Florida Appeals Court: Trust Beneficiaries Must File Separate Lawsuit To Challenge Trust Accounting
Sometimes, trust litigation is the result of an incomplete or poorly drafted trust instrument. Take this recent decision from the Florida First District Court of Appeal, Stokes v. Jones. This is part of an ongoing lawsuit involving the trustees and beneficiaries of a trust created by a now-deceased settlor.
The settlor had named her children and grandchildren as beneficiaries of her trust. So far, that sounds pretty normal for a trust. Where things apparently went wrong is that the settlor “inadvertently” omitted one of her grandchildren from the list of beneficiaries. This also meant the total shares of the named beneficiaries only added up to 96 percent of the trust’s assets.
Normally, once the settlor of a revocable living trust dies, the trust becomes irrevocable and cannot be modified. But there are exceptions. A Florida judge can modify or “construe” a trust to ensure the settlor’s purposes are fulfilled. In this case, the successor trustees petitioned the court to “construe the trust to include the missing beneficiary and account for 100 percent of the trust’s assets.” Once that was done, the trust could be terminated after the trustees provided a final accounting to the beneficiaries.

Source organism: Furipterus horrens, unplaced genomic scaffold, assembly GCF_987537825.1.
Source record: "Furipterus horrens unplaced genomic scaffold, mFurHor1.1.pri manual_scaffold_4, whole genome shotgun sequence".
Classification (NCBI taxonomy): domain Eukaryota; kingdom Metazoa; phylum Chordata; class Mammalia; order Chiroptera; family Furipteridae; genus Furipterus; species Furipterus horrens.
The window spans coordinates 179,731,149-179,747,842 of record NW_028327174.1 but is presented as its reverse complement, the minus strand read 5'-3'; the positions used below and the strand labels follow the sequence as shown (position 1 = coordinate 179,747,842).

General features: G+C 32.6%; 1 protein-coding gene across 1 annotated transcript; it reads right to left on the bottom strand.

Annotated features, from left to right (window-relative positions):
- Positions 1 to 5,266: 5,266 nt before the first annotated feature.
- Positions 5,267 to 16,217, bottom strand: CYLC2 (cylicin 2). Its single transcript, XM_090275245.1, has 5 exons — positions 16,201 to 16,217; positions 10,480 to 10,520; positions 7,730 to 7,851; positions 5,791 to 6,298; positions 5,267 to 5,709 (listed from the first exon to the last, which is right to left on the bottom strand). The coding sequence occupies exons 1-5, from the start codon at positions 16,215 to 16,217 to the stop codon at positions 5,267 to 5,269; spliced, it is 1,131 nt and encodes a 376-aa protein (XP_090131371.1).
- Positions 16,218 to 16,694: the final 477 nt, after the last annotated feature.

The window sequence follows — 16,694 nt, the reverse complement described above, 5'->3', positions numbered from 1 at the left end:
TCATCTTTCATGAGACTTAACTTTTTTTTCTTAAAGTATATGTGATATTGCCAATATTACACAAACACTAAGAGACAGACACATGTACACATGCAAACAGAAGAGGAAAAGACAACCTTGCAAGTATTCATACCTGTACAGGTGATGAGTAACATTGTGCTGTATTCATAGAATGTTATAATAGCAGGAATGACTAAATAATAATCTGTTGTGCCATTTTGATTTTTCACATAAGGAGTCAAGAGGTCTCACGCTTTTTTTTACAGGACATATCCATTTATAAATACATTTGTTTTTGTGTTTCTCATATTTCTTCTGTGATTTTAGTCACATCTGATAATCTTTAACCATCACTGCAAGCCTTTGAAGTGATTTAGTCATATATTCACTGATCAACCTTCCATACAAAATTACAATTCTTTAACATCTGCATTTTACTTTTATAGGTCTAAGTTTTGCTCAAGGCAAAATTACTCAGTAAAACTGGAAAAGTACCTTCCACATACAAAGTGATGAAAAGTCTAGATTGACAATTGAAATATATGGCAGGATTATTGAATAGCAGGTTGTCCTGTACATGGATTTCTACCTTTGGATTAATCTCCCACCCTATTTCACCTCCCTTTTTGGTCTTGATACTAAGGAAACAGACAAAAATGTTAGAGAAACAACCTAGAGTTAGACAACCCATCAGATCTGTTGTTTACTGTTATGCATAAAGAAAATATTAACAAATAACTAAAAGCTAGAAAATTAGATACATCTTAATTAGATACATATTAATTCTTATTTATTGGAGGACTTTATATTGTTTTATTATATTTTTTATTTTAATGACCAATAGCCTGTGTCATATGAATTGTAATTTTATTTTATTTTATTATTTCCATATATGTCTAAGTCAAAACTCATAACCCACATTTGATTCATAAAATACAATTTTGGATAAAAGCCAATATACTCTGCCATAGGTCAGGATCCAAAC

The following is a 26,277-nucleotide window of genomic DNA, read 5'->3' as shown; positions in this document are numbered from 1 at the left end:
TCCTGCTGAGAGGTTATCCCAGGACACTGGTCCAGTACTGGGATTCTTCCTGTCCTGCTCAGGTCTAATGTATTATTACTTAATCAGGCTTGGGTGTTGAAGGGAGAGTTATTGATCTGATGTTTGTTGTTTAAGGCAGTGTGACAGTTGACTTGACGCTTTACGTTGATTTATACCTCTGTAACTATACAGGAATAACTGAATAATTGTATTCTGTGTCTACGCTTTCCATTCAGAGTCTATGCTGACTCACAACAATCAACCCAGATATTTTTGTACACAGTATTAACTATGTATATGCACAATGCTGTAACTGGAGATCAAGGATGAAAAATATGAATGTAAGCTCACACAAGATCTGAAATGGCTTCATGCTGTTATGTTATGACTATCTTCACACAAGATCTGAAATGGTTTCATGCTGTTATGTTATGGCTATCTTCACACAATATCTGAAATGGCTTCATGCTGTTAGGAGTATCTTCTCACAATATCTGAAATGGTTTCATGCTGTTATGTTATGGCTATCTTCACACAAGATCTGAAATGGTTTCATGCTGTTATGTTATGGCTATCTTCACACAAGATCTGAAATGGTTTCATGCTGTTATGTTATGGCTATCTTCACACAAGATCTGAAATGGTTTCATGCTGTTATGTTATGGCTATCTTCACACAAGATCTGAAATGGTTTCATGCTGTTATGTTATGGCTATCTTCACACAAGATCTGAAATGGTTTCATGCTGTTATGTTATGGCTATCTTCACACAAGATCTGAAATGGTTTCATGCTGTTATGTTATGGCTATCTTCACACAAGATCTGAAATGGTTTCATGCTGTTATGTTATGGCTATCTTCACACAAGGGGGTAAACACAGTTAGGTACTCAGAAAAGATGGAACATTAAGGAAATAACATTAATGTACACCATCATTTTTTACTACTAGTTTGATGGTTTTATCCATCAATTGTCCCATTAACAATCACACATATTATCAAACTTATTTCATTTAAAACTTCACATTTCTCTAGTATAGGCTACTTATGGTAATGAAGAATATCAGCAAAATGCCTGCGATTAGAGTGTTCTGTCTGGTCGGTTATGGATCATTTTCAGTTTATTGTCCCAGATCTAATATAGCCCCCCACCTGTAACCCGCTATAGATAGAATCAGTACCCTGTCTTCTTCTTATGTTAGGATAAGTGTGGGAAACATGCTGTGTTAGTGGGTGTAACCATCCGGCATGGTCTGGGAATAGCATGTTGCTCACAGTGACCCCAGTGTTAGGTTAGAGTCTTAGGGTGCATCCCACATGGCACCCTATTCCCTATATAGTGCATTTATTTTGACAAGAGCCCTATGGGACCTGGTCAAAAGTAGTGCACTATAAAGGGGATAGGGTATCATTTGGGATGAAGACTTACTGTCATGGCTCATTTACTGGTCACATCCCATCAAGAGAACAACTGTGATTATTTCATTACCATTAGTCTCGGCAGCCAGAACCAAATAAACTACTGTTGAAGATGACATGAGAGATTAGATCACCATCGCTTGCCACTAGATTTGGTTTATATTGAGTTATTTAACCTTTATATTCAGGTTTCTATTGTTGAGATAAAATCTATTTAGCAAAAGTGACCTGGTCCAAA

The judge granted the trustees’ petition. The court’s order notes that under Florida law, the beneficiaries had six months to file any objections to the final accounting. Nobody appealed the judge’s ruling at the time.
After the trustees made their accounting, however, some of the beneficiaries objected. They went back to the judge and asked for discovery–basically, an order compelling the trustees to turn over certain documents related to the trust. The petitioners argued that discovery was no longer available, since the court had already issued its final order and no longer had jurisdiction over the case.
The judge disagreed and ordered discovery as requested by the beneficiaries. The trustees then asked the First District for a writ of prohibition–essentially, an order invalidating the lower court’s discovery order. The First District granted the writ. It explained that once the judge issued its order to construe and modify the trust, it did not retain jurisdiction over the case. There was therefore no longer a pending case to justify a discovery order. That said, the beneficiaries can still file a separate legal challenge to pursue their objections to the trustees’ accounting. Indeed, that was what the trial court referred to when it noted the beneficiaries had six months to file objections.
Speak with a Pompano Beach Estate and Trust Litigation Attorney Today
All of this may sound unnecessarily complicated. But when it comes to trust litigation, there are specific rules and procedures that must be followed. One of the most basic procedures is establishing a court’s jurisdiction to hear a trust dispute. No court can rule on the merits of a claim without proper legal authority.
If you are involved in an active or potential trust lawsuit and need advice from an experienced attorney, contact the offices of Pompano Beach estate & trust litigation attorney Mark R. Manceri, P.A. today.